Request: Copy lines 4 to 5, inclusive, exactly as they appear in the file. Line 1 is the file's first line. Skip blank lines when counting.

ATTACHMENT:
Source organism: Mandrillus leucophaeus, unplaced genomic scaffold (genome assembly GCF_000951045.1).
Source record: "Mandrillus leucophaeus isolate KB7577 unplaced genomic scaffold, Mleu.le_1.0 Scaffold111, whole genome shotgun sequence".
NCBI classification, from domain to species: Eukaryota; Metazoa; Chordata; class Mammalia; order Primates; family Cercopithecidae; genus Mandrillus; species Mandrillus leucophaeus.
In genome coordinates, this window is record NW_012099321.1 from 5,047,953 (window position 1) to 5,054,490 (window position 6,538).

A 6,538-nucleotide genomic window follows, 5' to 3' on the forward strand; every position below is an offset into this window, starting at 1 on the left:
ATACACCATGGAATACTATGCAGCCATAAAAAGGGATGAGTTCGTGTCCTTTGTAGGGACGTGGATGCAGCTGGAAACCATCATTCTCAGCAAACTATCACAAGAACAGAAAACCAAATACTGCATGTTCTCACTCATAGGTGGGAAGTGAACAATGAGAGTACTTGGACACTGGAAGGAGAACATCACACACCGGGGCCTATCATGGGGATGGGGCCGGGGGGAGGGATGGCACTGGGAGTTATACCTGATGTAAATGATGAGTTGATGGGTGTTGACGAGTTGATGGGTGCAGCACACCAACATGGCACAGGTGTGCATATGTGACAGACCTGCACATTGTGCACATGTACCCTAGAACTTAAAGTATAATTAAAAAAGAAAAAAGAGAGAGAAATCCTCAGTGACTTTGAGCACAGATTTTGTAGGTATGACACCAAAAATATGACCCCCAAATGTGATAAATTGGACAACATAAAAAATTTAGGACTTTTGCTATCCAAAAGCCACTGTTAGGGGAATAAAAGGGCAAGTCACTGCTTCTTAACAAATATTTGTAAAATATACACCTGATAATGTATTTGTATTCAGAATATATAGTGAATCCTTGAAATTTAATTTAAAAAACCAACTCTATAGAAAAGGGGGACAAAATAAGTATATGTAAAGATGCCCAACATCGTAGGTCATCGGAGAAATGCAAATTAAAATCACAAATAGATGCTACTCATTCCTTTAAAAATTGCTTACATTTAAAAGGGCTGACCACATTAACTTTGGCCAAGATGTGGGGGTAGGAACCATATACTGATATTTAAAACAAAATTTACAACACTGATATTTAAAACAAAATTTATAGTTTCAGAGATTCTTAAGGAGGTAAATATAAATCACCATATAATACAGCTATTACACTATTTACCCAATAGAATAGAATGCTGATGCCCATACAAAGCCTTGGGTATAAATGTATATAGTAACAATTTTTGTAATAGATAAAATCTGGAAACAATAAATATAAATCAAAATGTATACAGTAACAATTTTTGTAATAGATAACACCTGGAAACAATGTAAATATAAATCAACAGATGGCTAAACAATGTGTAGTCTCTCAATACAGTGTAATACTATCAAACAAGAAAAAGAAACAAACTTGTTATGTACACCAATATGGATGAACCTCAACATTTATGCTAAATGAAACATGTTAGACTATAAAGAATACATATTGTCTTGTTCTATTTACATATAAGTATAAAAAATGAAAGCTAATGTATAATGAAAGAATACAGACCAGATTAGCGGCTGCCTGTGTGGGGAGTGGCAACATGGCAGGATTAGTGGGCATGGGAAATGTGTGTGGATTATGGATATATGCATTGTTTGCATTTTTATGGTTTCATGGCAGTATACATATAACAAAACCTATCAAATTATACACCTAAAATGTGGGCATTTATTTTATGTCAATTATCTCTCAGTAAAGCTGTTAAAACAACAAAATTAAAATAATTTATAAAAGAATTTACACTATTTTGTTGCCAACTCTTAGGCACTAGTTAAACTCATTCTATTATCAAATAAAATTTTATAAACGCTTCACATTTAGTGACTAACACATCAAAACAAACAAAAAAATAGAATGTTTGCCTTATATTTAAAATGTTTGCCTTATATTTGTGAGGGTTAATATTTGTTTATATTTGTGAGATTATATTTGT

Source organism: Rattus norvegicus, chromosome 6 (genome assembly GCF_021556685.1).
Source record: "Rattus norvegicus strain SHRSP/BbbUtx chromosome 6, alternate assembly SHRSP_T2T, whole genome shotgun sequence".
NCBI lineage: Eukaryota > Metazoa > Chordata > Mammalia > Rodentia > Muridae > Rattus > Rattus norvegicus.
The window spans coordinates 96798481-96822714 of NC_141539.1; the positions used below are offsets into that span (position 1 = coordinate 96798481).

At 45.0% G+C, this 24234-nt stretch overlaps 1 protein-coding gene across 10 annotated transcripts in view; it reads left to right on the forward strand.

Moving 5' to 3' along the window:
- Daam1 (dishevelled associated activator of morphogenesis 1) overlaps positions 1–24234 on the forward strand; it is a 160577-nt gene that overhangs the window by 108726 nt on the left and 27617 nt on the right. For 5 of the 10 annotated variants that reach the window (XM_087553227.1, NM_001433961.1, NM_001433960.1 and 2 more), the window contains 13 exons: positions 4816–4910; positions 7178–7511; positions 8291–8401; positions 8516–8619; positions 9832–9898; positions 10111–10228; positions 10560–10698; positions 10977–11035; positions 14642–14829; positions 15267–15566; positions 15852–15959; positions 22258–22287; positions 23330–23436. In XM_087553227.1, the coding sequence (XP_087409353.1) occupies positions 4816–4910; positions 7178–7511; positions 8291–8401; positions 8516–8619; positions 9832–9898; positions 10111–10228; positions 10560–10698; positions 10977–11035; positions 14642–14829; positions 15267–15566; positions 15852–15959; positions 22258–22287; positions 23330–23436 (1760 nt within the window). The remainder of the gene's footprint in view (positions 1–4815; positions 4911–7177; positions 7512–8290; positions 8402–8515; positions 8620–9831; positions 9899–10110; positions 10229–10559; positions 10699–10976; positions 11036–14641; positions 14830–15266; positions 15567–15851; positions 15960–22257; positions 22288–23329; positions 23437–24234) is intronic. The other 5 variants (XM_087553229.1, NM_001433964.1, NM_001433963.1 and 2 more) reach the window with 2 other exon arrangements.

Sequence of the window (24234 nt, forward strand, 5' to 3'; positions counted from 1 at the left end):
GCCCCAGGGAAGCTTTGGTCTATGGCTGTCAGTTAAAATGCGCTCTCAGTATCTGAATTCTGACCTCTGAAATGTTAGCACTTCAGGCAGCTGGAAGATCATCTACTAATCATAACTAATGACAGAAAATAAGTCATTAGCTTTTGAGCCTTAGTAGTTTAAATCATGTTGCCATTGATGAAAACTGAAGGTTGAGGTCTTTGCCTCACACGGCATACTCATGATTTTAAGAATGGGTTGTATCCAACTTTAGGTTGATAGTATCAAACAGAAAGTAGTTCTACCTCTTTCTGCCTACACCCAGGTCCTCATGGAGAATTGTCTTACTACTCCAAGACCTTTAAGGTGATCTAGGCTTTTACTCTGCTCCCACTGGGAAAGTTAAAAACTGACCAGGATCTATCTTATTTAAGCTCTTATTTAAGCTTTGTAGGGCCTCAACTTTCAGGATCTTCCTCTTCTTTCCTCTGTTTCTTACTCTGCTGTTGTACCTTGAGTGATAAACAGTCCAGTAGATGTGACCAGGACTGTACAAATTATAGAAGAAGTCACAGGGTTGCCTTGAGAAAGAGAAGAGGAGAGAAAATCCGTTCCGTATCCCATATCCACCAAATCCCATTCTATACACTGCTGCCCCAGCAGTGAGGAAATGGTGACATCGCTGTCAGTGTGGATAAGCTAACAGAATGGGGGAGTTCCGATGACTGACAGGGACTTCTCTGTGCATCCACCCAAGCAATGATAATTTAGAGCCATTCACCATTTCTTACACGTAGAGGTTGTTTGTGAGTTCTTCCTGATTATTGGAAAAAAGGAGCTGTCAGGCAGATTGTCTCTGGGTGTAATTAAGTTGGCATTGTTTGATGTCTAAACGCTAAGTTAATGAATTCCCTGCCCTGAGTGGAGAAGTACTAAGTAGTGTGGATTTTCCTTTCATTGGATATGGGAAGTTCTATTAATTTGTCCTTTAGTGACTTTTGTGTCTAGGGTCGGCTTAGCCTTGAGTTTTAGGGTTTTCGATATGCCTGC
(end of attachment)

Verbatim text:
In genome coordinates, this window is record NW_012099321.1 from 5,047,953 (window position 1) to 5,054,490 (window position 6,538).

A 6,538-nucleotide genomic window follows, 5' to 3' on the forward strand; every position below is an offset into this window, starting at 1 on the left: